When I dated men that were not lookers, people did not keep quiet either. They would say things such as, ‘he has no choice but to pick from the bottom of the barrel too.’ At this point I felt ugly and I hated my body with all my heart. It started to feel like there was nobody out here that would just want me because of who I am. Being a good person in a fat body was never going to serve me and the aspiration to get married was unrealistic for me. So why had they allowed me to believe that my fairytale was coming?

Once, I was sitting around a group of people I called friends and we were talking about the weddings we wanted. I was not the only fat girl in the circle and I found comfort in that but someone pointed out something that thwarted our dreams. They said, ‘have you ever watched a Disney movie with a fat girl that finds love with a good looking guy? I mean Fiona found Shrek.’ I immediately had a lump in my throat, the world would not allow me a moment to fantasise about a future that was filled with love and happiness.

I was angry with God and the world, to the point that being told I was beautiful by a man felt like an insult. It felt like he was undermining my intelligence because I knew for a fact that there was no way he found me remotely attractive. Weirdly enough I did not stop dating, as though I was in search for a magical gem that would shrink my body to the right size within the relationships. Granted the other parties walked in with their own issues I have to take responsibility for my part.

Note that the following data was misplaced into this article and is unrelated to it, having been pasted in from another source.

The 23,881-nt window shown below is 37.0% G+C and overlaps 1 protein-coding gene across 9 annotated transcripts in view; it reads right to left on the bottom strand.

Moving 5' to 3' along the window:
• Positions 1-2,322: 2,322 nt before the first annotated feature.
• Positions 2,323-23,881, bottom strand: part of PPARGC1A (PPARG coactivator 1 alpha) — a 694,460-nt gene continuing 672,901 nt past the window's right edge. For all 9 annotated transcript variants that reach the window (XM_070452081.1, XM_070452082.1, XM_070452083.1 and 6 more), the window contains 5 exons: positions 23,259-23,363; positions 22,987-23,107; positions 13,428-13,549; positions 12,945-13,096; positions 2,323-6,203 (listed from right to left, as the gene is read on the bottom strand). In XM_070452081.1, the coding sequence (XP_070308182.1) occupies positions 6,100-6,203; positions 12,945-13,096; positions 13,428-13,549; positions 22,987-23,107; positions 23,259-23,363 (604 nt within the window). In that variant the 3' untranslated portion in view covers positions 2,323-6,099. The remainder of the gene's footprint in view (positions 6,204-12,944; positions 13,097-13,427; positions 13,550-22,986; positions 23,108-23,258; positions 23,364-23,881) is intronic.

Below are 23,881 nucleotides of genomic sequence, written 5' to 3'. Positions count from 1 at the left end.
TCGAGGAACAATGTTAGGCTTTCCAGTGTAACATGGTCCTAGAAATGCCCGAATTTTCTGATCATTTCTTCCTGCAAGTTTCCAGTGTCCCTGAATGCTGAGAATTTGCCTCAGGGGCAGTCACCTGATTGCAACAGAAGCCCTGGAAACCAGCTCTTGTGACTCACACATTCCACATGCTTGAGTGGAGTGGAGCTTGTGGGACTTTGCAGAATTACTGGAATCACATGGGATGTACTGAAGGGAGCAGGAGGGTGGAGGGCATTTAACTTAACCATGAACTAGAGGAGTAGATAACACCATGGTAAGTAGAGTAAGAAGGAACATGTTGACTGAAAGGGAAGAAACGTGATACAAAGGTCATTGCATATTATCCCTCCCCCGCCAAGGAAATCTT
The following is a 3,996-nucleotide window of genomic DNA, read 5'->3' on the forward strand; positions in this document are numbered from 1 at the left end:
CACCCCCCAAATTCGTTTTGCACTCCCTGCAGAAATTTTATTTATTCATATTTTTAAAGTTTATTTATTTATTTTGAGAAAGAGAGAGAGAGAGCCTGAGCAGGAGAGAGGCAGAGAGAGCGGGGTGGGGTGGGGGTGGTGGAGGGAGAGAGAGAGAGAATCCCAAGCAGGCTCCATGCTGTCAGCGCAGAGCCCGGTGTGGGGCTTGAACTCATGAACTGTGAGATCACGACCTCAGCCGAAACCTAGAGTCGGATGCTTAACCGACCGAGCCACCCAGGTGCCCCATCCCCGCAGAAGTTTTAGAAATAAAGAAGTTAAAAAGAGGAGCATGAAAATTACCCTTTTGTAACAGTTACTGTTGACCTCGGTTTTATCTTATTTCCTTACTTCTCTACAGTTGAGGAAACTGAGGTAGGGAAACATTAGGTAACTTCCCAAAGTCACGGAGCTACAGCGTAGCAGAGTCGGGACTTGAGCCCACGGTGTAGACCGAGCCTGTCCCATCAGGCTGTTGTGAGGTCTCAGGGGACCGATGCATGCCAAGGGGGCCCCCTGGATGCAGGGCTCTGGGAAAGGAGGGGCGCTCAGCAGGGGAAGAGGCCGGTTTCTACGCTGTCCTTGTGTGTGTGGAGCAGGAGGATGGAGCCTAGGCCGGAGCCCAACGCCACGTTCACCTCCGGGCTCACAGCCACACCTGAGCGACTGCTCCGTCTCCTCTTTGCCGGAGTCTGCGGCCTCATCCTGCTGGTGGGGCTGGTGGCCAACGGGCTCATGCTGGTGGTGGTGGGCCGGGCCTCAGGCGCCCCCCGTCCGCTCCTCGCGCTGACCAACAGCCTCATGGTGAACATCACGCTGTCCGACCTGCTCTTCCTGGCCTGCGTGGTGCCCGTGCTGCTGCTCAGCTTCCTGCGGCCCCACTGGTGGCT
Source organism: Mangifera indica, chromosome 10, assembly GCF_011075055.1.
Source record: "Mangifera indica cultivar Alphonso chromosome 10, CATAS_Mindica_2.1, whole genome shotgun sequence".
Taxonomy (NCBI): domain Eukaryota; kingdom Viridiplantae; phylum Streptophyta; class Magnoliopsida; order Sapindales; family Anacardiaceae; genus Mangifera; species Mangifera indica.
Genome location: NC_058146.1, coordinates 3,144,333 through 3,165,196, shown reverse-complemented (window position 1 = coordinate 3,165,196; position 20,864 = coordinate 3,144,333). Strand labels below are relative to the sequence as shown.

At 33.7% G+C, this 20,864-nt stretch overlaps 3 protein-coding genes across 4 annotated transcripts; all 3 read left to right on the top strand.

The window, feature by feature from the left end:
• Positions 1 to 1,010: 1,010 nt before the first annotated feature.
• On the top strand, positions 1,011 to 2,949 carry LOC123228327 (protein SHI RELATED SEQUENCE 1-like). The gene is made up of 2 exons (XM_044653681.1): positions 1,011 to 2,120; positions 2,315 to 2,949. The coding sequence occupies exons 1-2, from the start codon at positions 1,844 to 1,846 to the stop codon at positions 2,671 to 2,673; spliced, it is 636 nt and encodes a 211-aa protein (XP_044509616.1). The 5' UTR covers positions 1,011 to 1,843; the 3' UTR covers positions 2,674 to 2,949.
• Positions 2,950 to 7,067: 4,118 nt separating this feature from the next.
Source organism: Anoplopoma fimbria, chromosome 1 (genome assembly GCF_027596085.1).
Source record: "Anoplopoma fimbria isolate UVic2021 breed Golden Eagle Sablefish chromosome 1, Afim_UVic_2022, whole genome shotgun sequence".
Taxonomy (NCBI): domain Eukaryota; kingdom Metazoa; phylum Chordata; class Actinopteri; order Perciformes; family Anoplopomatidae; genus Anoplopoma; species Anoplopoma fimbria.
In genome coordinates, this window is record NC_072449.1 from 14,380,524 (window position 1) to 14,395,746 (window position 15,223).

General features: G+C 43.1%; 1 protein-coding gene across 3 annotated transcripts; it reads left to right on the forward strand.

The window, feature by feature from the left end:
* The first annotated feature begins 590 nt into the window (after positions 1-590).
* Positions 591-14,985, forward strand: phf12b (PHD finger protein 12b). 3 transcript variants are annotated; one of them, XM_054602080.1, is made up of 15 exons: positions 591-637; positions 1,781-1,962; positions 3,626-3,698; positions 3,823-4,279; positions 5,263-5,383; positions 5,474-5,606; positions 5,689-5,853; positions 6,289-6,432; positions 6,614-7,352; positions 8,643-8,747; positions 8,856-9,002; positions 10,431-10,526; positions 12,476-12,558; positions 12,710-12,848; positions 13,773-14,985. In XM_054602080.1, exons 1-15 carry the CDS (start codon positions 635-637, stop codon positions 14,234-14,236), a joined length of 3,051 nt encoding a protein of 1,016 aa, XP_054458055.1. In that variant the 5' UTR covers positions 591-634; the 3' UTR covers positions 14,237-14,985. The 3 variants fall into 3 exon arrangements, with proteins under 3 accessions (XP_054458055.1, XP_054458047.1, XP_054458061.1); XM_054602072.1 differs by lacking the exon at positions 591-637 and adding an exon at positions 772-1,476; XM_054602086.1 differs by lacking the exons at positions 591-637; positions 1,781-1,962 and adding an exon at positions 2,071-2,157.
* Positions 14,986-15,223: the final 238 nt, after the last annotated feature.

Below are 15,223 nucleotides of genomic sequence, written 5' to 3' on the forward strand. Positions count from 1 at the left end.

I tore down those relationships with my insecurities too. I always thought they were lying, we talked about my body more than anything else and I constantly wanted to hear that I was beautiful only for me to call them liars. I imagine dating me back then was like being with a vampire. I sucked the love out of them and released them with bruises that they had to heal all on their own.

I am 30 years old today and I know that the beauty standards the world has set are unrealistic. I know that the people that said all those mean things to me and about me were fighting their own demons. They chose to deflect them onto me because it was easier. There has never been anything wrong with my body and the truth is there are people who are genuinely attracted to fat women. Their bodies quiver and they lose their breath at our sight, the world won’t hear it or admit it but it does not change that it is true.

Unlearning all the things I had been made to believe growing up was hard and it hurt. After years of believing that I was ugly and undesirable, I had to look at myself in the nude and find my beauty. This process taught me how powerful our minds are: whatever they believe we become. When I “became ugly” internally, I was cruel to myself and those that wanted to love me. The fact that I was still seen and chosen then should have been enough to dispel the beliefs that were shoved down my throat.

Hear it from me, fat woman, you are beautiful and desirable. You are worthy of a love that is kind, forgiving, pure, patient and filled with joy. You will find your happily ever after but you can only keep it if you understand that self-validation is all you need. Love yourself first!